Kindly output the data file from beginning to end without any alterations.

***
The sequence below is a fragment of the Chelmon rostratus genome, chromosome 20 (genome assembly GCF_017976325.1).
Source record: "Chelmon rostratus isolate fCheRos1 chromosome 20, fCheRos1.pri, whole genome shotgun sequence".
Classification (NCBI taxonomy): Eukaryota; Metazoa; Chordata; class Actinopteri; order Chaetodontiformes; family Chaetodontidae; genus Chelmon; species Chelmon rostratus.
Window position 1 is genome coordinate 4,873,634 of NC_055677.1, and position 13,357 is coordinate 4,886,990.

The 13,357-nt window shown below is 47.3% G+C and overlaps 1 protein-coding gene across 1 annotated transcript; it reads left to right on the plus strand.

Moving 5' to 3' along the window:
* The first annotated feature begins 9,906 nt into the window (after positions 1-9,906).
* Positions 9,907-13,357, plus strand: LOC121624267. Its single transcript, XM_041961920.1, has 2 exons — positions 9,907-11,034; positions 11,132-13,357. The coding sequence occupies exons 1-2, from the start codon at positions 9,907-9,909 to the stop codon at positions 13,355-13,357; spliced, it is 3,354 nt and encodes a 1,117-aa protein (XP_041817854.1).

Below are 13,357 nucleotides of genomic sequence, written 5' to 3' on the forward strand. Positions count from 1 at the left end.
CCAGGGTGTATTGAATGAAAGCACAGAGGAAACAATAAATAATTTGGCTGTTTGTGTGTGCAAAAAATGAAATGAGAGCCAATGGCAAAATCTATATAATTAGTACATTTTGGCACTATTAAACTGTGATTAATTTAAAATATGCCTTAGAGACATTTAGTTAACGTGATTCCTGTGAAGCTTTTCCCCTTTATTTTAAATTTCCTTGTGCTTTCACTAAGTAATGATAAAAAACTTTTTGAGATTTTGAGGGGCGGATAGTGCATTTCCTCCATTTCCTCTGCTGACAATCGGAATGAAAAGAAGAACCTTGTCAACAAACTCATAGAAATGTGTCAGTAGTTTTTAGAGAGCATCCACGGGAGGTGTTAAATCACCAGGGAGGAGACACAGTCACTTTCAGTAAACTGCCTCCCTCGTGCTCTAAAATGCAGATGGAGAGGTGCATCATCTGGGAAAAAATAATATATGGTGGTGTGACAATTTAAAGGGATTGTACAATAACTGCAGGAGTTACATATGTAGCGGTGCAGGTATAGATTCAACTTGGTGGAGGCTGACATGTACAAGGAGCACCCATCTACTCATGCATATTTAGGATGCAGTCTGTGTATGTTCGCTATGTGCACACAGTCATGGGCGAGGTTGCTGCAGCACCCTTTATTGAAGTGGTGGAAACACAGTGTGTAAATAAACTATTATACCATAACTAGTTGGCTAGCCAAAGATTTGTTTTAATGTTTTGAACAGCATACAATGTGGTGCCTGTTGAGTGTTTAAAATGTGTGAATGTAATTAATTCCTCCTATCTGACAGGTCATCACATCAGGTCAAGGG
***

The sequence below is a fragment of the Chelmon rostratus genome, chromosome 20 (genome assembly GCF_017976325.1).
Source record: "Chelmon rostratus isolate fCheRos1 chromosome 20, fCheRos1.pri, whole genome shotgun sequence".
Classification (NCBI taxonomy): Eukaryota; Metazoa; Chordata; class Actinopteri; order Chaetodontiformes; family Chaetodontidae; genus Chelmon; species Chelmon rostratus.
Window position 1 is genome coordinate 4,873,634 of NC_055677.1, and position 13,357 is coordinate 4,886,990.

The 13,357-nt window shown below is 47.3% G+C and overlaps 1 protein-coding gene across 1 annotated transcript; it reads left to right on the plus strand.

Moving 5' to 3' along the window:
* The first annotated feature begins 9,906 nt into the window (after positions 1-9,906).
* Positions 9,907-13,357, plus strand: LOC121624267. Its single transcript, XM_041961920.1, has 2 exons — positions 9,907-11,034; positions 11,132-13,357. The coding sequence occupies exons 1-2, from the start codon at positions 9,907-9,909 to the stop codon at positions 13,355-13,357; spliced, it is 3,354 nt and encodes a 1,117-aa protein (XP_041817854.1).

Below are 13,357 nucleotides of genomic sequence, written 5' to 3' on the forward strand. Positions count from 1 at the left end.
CCAGGGTGTATTGAATGAAAGCACAGAGGAAACAATAAATAATTTGGCTGTTTGTGTGTGCAAAAAATGAAATGAGAGCCAATGGCAAAATCTATATAATTAGTACATTTTGGCACTATTAAACTGTGATTAATTTAAAATATGCCTTAGAGACATTTAGTTAACGTGATTCCTGTGAAGCTTTTCCCCTTTATTTTAAATTTCCTTGTGCTTTCACTAAGTAATGATAAAAAACTTTTTGAGATTTTGAGGGGCGGATAGTGCATTTCCTCCATTTCCTCTGCTGACAATCGGAATGAAAAGAAGAACCTTGTCAACAAACTCATAGAAATGTGTCAGTAGTTTTTAGAGAGCATCCACGGGAGGTGTTAAATCACCAGGGAGGAGACACAGTCACTTTCAGTAAACTGCCTCCCTCGTGCTCTAAAATGCAGATGGAGAGGTGCATCATCTGGGAAAAAATAATATATGGTGGTGTGACAATTTAAAGGGATTGTACAATAACTGCAGGAGTTACATATGTAGCGGTGCAGGTATAGATTCAACTTGGTGGAGGCTGACATGTACAAGGAGCACCCATCTACTCATGCATATTTAGGATGCAGTCTGTGTATGTTCGCTATGTGCACACAGTCATGGGCGAGGTTGCTGCAGCACCCTTTATTGAAGTGGTGGAAACACAGTGTGTAAATAAACTATTATACCATAACTAGTTGGCTAGCCAAAGATTTGTTTTAATGTTTTGAACAGCATACAATGTGGTGCCTGTTGAGTGTTTAAAATGTGTGAATGTAATTAATTCCTCCTATCTGACAGGTCATCACATCAGGTCAAGGG